Young eco-activists help transform Council recycling fleet

As Wrap’s National Recycle Week (16–22 October) rolls on, Hounslow Council has received some very special support with rebranding its waste and recycling vehicles.

Published: Thursday, 19th October 2023

Cllr Lambert and a pupil looking at drawing on the side of a truck

This week, two competition winners – Sophie and Naomi (pictured) – from Chatsworth Primary School in Hounslow have seen drawings they created for the Council’s No Time to Waste recycling campaign installed onto vehicle panels.

Sophie and Naomi were joined at the installation’s unveiling by Councillor Guy Lambert, Hounslow Council’s Cabinet Member for Highways, Recycling and Health Integration. The Chatsworth students were deemed to have created the most innovative drawings by a panel of judges, and were selected from entries that came from primary schools across the borough.

The rebrand of the Council and Lampton Services’ vehicles comes as part of spreading awareness of the importance of waste reduction and improved recycling, and is also supporting this year’s Recycle Week theme to empower children to become active participants in building a sustainable future.

Cllr Lambert and others by the side of a recycle truck

No Time to Waste launched in March 2023 and is the flagship sustainability campaign in the borough. Its mission is to support Hounslow residents with recycling more, wasting less, and reducing food bills.

Councillor Guy Lambert, Hounslow Council’s Cabinet Member for Highways, Recycling and Health Integration said:

‘I was delighted to meet both Naomi and Sophie, and better still was to see both students so happy to have their artwork installed onto our waste and recycling vehicles. Empowering young people to speak out is a hugely important part of effective climate action globally, and it will only have a positive effect on our borough too.

‘The students are brilliant examples of passionate young people in Hounslow who want to make a difference to where we live. And as Naomi so intelligently put it, if primary school children can take action to waste less and recycle more, so can most adults.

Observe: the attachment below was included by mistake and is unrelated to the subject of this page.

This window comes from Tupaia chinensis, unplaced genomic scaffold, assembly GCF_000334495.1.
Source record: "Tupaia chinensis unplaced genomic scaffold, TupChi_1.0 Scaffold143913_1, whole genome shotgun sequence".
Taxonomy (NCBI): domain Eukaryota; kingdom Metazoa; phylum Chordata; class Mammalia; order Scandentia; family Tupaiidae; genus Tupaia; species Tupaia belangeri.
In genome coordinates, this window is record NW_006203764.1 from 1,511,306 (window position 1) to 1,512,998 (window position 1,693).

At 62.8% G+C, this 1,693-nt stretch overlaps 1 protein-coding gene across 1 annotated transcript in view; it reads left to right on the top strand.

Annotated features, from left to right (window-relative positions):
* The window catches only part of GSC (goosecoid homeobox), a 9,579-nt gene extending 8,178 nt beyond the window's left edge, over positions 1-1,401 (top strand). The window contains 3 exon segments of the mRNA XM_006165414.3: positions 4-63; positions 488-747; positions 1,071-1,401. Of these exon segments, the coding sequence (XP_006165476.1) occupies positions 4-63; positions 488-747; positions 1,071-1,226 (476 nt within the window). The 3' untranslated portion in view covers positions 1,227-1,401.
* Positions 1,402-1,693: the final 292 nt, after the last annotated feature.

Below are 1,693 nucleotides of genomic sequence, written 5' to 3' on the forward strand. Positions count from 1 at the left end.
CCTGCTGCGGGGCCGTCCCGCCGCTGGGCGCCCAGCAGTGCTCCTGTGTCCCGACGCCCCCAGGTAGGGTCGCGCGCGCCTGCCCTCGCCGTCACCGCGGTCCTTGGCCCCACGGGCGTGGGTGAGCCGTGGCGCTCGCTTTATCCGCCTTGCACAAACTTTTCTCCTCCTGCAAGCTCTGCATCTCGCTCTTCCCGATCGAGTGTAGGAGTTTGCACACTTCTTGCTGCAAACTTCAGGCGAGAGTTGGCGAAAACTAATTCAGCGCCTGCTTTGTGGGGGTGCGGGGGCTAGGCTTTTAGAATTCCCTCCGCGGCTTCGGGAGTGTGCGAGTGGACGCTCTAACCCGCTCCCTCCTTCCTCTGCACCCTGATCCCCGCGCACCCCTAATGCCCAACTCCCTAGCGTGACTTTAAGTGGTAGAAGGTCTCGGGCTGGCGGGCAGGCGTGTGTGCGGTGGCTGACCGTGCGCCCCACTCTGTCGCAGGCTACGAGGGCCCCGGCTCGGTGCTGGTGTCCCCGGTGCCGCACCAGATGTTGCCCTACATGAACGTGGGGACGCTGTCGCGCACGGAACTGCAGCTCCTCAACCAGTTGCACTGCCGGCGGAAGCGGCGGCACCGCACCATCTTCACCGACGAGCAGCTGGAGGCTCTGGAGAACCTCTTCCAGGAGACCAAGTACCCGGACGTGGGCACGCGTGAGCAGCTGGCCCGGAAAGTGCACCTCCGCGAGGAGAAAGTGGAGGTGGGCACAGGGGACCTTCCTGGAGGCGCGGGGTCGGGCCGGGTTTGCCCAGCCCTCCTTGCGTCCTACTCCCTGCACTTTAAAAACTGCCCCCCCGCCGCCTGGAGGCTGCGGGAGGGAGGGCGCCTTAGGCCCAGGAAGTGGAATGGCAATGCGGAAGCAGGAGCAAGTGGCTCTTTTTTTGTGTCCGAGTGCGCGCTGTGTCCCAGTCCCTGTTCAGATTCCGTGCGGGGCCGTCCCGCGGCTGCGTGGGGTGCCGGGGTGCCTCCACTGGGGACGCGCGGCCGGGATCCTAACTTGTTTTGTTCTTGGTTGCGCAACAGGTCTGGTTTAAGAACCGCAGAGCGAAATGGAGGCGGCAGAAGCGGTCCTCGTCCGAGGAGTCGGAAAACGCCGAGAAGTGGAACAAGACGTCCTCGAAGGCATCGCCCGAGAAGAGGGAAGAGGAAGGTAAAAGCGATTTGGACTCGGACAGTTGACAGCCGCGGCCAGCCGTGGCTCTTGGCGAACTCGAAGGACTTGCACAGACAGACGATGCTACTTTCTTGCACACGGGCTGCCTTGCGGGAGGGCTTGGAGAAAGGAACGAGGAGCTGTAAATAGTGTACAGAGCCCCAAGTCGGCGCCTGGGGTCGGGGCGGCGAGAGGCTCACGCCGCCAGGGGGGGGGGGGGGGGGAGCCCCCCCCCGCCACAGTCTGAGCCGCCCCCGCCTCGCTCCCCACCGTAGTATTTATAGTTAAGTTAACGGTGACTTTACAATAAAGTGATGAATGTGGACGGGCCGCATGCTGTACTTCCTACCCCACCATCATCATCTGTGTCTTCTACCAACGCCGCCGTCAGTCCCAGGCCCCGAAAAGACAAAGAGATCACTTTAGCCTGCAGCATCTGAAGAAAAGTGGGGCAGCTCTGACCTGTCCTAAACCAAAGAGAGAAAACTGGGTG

‘Personally, I knew little about recycling until my daughter came home from school 25 years ago and gave me a lecture on its importance. I have been a dedicated recycler ever since; parents will very sensibly will take more notice of their children than a councillor!’

Naomi, Chatsworth Primary School, said:

‘My inspiration to do this was my other eco-competition picture (that made me win) where I drew the world, so I wanted to include our planet in this competition too. Also, I thought about the clock hands because it means time and stands for ‘No Time to Waste’. It reminds people to recycle every hour.

‘Also, I’ve put around the world children recycling different things into the correct bins. I chose to draw children because they can show the grown-ups how to recycle properly.’

Pupils point to the poster on the side of a recycling truck

Sophie, Chatsworth Primary School, said:

‘First, I did some research for ideas to use in my poster and read a book 'How to save the planet' for ideas on how to help. After I read the book, I started my poster by drawing a hill. I drew a circle with fire coming out of it that was rolling down the hill, representing that you shouldn't throw rubbish away (in black bins if it can be recycled), and you won't be eco-friendly and protect the world.

‘Inside the circle I split it into eight groups, three of them explain the bad things you shouldn't do, and the rest explain the things you should do. I included some speech too, about how to help the world. Then I coloured it so bright.’

Selina Lane, Eco-Coordinator at Chatsworth Primary School, said:

‘As Eco-Coordinator, I am immensely proud of the effort and imagination that all the children put into their entries, and it must have been a difficult decision for the judges. Both girls are amazing ambassadors for all things green here at Chatsworth.’

Hounslow’s waste and recycling vehicles have undergone a wider rebrand as part of the No Time to Waste campaign, with panel installations of supportive residents from across the borough, as well as of useful recycling information.

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